Cbot currently looks like this, in a photo I took this shot this morning, here the wheels are attached to the 58 rpm motors I have been waiting for from the "Robotshop.com" on line store. The rear caster wheel is attached and spaced for a level set, and I have the plates connected with 3 threaded rods spaced to put the water tank (tupperware) on the bottom deck. And yes - that is the acryllic dome that I got from the Home Depot on line store to form the essential robot dome head. The PCB which is the green board inside the dome is the controller board I designed myself for a 40 pin PIC processor.
A lot has to be still done, the navigation sensors, water tank and pump, filler arm, and bottom skirt with bumpers.
Here is the 12v fountain pumps I got from Amazon.com. They were reviewed very highly and were - $6 each. I got 4 of them! Fountain pump in action! It will pump about a 7 inch tall stream at 4v, or a 16 inch at 12v. Here Im running it on the robots 12 battery. Ill alter the flow rate with a bleed off tube at the pump to reduce the pressure to the desired level. Cool, ay?
Here is the start of another longer term projects, with what will become a large number of spin-off sub projects to develop before a fully autonomous robot can be fully built. I am staring from ground zero on my robot programming now, all the routines, sensor aqusition software I developed in years past are now being re written in CCS - C to be far more efficent and more sophisticated. Cbot 1 is the result of this work, and will become a show case of my mastery of my most advanced robot to date.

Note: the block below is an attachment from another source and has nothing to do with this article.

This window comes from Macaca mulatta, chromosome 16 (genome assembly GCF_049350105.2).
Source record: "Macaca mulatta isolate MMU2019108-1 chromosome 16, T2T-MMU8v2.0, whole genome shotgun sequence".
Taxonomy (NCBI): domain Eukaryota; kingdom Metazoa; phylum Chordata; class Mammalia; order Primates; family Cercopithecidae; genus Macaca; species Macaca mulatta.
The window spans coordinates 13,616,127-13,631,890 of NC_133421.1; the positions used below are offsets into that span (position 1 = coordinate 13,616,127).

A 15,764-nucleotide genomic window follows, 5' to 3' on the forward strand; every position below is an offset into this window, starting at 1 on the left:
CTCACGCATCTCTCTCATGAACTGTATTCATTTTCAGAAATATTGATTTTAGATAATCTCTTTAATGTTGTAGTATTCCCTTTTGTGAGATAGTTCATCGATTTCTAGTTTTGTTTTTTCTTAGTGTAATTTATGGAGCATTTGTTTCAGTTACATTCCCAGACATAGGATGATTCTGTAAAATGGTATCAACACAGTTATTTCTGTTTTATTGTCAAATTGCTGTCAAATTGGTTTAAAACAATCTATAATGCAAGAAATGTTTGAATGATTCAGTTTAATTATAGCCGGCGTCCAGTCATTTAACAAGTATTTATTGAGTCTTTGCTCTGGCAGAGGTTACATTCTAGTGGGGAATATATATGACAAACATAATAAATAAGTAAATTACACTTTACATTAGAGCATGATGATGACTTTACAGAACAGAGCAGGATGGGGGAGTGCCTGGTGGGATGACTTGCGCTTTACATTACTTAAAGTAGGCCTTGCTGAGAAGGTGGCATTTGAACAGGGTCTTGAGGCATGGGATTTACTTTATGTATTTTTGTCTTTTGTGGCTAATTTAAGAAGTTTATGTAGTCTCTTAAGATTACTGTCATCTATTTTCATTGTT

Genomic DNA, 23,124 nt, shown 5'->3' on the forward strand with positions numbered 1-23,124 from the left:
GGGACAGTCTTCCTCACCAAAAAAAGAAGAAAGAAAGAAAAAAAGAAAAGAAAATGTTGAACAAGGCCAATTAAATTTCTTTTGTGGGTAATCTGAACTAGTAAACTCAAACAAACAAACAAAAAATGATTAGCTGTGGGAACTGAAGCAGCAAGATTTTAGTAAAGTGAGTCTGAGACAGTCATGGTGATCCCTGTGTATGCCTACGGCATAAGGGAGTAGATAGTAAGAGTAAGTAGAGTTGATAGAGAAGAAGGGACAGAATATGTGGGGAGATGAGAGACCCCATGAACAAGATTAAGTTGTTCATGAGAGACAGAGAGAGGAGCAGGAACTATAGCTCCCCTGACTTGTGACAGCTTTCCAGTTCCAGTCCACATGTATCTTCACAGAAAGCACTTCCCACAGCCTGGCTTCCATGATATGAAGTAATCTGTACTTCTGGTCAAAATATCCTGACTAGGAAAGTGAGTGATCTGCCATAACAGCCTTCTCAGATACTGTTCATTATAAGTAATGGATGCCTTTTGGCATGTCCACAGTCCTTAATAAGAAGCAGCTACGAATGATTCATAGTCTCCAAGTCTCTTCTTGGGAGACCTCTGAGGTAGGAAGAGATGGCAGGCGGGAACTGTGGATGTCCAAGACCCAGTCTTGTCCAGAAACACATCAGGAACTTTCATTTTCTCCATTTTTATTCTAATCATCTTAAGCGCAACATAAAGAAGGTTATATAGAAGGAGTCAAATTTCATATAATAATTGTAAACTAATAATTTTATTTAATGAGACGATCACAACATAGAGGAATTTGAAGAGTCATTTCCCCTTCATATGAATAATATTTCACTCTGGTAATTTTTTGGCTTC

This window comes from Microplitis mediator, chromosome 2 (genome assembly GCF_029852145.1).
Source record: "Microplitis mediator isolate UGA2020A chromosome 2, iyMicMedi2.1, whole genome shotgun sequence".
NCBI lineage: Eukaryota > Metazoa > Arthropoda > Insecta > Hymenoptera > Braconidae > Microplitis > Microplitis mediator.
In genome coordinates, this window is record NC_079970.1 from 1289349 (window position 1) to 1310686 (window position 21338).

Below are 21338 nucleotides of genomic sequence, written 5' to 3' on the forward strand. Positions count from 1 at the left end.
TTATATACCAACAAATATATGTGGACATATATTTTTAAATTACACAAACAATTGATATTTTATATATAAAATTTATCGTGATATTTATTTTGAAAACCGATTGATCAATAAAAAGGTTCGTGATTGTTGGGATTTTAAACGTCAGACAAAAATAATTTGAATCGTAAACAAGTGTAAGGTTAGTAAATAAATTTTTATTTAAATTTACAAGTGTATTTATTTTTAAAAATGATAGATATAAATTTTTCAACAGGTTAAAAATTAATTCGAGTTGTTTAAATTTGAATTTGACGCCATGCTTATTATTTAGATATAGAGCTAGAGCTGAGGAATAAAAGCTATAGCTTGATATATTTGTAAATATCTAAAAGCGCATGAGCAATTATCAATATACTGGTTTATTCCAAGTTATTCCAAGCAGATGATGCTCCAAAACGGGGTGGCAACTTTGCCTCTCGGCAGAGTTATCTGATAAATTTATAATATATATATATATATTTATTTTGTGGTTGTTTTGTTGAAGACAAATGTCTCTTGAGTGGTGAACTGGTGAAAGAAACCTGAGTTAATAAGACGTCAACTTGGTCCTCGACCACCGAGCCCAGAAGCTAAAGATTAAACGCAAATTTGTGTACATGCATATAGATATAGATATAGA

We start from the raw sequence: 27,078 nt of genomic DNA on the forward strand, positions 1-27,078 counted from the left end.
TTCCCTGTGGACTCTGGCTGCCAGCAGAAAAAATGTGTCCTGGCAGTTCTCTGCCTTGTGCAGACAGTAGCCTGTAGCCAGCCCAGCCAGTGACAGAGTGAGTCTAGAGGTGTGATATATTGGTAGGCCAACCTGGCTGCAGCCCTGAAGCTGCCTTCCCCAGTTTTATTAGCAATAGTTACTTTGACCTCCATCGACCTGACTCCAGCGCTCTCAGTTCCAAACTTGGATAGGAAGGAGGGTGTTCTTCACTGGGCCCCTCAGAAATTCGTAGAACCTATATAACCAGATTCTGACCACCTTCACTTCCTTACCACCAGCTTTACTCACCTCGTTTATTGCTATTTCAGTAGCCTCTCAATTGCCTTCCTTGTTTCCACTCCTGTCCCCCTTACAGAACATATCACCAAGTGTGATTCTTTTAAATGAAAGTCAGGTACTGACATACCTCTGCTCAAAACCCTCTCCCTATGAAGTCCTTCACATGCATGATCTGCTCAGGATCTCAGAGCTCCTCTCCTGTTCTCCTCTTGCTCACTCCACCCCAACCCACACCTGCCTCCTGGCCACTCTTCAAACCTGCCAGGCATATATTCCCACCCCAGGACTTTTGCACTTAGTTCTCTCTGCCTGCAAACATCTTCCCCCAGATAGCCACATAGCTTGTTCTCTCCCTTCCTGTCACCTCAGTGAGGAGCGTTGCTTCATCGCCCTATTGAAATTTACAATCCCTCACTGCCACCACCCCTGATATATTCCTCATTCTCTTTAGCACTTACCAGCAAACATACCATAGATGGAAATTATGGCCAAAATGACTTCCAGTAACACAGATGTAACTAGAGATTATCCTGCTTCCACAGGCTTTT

The "Plant watering robot" concept is not new, and has been around for decades. But it is a worthwhile project in that you must use reliable navigation methods, localized identification of the target plant and its watering schedules and be able to dock to recharge, and finally to fill its mobile tanks with a source of water. It will also require me to learn how to grow plants!
This robot will spend most of its time at the docking station recharging its batteries. At a series of prescribed times it will top off its water tank at the fill station, separate from the docking station and proceed to the plant staging area to do its task. Each plant will have a moisture sensor and a encoded optical target which informs the robot how much to water each plant each time. Then after watering all plants in all locations, it returns to the dock, where it waits for the next cycle. All of this initially will be in a large robot arena I have previously built and will prove the concepts listed above. A very challenging project indeed!